In the few years that followed his appointment as general director of the Lebanese General Security, Major General Abbas Ibrahim managed to prove himself to be a major sponsor of successful internal and foreign mediations, especially in regards to the fierce war his agency is waging against terrorist groups. He has, at the same time, managed to persuade these groups to accept deals, taking advantage of their ambitions and fears.
Ibrahim’s name rose to prominence in successful swap deals with terror groups where he played the role of “achieving the greatest possible gain, while paying the lowest possible price.” These prices were usually paid to the “pockets” of others, not the Lebanese state, which has never paid a dime in these deals that have involved its citizens and its territory.
Ibrahim’s special ties with the contradictory sides have made him an acceptable negotiator and an in-demand mediator in several internal and foreign affairs.
Based on his position as head of the General Security, Ibrahim plays the role of the “eyes and ears of the state.” He is the president’s aide on security files and is also tasked with working on several sensitive affairs, whether through special appointment or through the nature of his work. The reality on the ground however sees him playing a central role in combating terrorist groups through the General Security, which is working at a remarkably effective rate, in cooperation with the other security agencies. He is also in charge of the Palestinian and Syrian files in Lebanon, as well as the administrative role his institution plays in managing foreigners in Lebanon, whether they are artists, expatriates or terror groups.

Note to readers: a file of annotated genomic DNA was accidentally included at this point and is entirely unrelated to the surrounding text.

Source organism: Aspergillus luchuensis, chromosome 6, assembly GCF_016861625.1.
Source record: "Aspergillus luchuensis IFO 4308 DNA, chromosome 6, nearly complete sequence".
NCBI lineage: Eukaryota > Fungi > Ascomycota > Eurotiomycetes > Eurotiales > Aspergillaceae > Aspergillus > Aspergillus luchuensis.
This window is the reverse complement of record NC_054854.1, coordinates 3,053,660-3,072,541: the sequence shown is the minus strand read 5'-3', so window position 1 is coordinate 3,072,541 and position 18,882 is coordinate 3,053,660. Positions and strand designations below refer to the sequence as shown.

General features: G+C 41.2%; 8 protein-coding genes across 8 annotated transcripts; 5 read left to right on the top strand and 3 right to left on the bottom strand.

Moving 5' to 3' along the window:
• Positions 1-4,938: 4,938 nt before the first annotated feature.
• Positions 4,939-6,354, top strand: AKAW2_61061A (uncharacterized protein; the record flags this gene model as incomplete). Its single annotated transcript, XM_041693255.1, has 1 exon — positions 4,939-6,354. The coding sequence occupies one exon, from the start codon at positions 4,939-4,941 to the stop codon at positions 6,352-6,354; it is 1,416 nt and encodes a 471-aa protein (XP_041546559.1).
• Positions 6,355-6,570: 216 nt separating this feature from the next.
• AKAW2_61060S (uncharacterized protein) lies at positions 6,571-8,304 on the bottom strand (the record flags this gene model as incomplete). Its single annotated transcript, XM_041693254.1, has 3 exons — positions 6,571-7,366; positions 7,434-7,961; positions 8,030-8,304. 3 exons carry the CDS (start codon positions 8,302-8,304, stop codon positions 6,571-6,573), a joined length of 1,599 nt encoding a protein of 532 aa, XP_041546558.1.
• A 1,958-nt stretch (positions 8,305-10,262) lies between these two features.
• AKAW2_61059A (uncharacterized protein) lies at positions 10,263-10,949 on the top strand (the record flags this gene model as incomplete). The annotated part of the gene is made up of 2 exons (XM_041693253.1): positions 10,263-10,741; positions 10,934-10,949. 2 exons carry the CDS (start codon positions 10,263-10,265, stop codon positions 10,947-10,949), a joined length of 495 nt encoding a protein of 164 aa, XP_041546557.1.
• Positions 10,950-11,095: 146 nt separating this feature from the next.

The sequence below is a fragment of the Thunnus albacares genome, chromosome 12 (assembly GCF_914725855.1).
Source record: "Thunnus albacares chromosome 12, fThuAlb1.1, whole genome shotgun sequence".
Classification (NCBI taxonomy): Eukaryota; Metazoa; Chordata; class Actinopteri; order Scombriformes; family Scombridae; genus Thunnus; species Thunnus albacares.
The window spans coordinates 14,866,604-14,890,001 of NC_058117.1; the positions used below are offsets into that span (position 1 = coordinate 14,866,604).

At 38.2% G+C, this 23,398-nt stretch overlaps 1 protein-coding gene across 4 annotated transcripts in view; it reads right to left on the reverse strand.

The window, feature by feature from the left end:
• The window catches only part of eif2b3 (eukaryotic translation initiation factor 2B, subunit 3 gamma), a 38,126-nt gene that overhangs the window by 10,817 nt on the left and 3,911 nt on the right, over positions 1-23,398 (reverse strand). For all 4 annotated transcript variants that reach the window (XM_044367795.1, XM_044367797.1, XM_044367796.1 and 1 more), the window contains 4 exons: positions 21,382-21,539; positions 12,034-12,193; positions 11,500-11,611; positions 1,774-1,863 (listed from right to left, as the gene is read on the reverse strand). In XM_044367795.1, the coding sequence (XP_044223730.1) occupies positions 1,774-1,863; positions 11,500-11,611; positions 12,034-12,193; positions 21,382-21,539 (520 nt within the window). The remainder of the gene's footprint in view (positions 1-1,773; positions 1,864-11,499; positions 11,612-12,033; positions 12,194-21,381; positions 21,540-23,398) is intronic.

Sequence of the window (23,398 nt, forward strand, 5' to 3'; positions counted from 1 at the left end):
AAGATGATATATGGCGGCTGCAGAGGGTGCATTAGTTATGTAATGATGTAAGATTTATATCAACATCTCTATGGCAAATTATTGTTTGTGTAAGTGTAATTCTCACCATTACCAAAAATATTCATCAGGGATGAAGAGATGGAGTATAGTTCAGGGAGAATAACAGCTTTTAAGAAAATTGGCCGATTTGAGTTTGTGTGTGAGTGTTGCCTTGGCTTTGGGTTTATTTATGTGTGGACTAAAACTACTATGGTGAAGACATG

Some believe that since his appointment to his post in July 2011, Ibrahim succeeded in avoiding being politically affiliated to a certain party. He stayed close to the side that named him – AMAL and “Hezbollah” that appoint all Shi’ite public employees to their posts – while convincing their rivals of his centrist mediator role. This therefor enabled him to maintain his position at a distance from the rival parties in Lebanon, giving himself ample room to maneuver to fulfill his security-political role.
Despite all this, Ibrahim has had his fair share of criticism from both rival parties, whether in his counter-terrorism duty that saw him work closely with the Syrian regime and “Hezbollah” or in his adherence to official institutions and accompanying the interior minister on visits and conferences.
As usual, Ibrahim treated each side with remarkable balance. On the one hand, he repeatedly hailed the role of the “resistance”, which shuts down his critics from the pro-”Hezbollah” camp, and on the other he also praised the official security institutions, which prevents the armed group’s rivals from going too far in criticizing him.
Those close to Ibrahim acknowledge the difficulty of the centrist role he is playing. Editor-in-chief of the “General Security” magazine Mounir Akiki said that Ibrahim has more than once “called on the Lebanese to steer clear of political disputes … stressing that all sides operate under the constitution and Taef Accord.” Lebanon unfortunately, lies in an arena of regional contradictions that affects everyone, but they are all ultimately bound to return to national principles, he noted.
At the General Security, Ibrahim sought to develop the agency and eliminate corruption, which he said usually comes from the head of an institution. If the leader lacks the necessary abilities to manage the institution, then it is doomed to fail.
Upon his appointment to his position, said Akiki, Ibrahim devised a set of programs and goals under the umbrella of the law and jurisdiction. This saw cooperation between the army, Internal Security Forces and State Security agency. Each one of them has its jurisdiction and duties under law. If all three work together properly, then a safe state can be established.
Ibrahim has also played a prominent role in mediations linked to the Syrian crisis. In 2012, a pro-Syrian opposition Lebanese group was ambushed by the regime and most of its members were killed. Ibrahim, after being tasked by the political authority, managed to contact the regime and return the corpses to their loved ones. A prisoner who had been captured by the regime was also released.